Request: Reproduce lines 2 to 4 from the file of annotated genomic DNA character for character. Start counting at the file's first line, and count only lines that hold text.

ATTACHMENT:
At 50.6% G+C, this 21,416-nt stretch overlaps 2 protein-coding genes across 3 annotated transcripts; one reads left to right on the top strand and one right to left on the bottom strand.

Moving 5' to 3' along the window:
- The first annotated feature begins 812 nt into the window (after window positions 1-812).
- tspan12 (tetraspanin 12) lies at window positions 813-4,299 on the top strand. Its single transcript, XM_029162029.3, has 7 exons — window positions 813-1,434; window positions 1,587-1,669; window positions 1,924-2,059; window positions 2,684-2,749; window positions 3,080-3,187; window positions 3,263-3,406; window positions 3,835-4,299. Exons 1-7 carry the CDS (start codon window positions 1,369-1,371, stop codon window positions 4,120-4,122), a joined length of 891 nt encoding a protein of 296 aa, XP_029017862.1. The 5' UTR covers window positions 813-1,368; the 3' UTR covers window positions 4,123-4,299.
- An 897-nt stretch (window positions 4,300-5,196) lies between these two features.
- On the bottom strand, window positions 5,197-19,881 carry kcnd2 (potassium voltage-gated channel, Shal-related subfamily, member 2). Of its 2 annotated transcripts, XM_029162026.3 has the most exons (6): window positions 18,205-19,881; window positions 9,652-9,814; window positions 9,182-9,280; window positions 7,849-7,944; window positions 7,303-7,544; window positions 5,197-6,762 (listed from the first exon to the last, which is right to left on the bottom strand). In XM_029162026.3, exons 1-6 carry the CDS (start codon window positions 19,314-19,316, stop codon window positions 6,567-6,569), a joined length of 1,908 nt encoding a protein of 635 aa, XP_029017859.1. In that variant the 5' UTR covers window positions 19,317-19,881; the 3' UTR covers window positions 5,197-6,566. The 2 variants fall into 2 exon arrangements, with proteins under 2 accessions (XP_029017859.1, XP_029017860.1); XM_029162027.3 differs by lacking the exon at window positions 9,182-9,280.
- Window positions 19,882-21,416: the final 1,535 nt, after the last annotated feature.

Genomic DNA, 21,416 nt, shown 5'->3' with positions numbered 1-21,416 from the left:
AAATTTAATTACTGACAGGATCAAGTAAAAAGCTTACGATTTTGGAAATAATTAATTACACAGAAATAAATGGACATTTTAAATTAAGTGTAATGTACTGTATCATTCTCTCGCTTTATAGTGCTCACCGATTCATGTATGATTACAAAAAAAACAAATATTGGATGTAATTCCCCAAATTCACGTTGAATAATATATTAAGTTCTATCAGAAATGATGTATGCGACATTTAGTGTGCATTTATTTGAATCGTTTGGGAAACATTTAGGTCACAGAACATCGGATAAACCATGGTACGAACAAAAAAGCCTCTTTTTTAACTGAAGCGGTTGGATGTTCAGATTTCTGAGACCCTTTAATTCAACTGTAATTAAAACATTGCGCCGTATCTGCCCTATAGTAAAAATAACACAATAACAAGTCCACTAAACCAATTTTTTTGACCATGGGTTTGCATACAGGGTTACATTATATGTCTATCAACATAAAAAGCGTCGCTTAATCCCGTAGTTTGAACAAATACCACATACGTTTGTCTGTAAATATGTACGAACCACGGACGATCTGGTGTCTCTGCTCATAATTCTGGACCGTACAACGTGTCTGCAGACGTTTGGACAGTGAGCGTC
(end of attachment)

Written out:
Moving 5' to 3' along the window:
- The first annotated feature begins 812 nt into the window (after window positions 1-812).
- tspan12 (tetraspanin 12) lies at window positions 813-4,299 on the top strand. Its single transcript, XM_029162029.3, has 7 exons — window positions 813-1,434; window positions 1,587-1,669; window positions 1,924-2,059; window positions 2,684-2,749; window positions 3,080-3,187; window positions 3,263-3,406; window positions 3,835-4,299. Exons 1-7 carry the CDS (start codon window positions 1,369-1,371, stop codon window positions 4,120-4,122), a joined length of 891 nt encoding a protein of 296 aa, XP_029017862.1. The 5' UTR covers window positions 813-1,368; the 3' UTR covers window positions 4,123-4,299.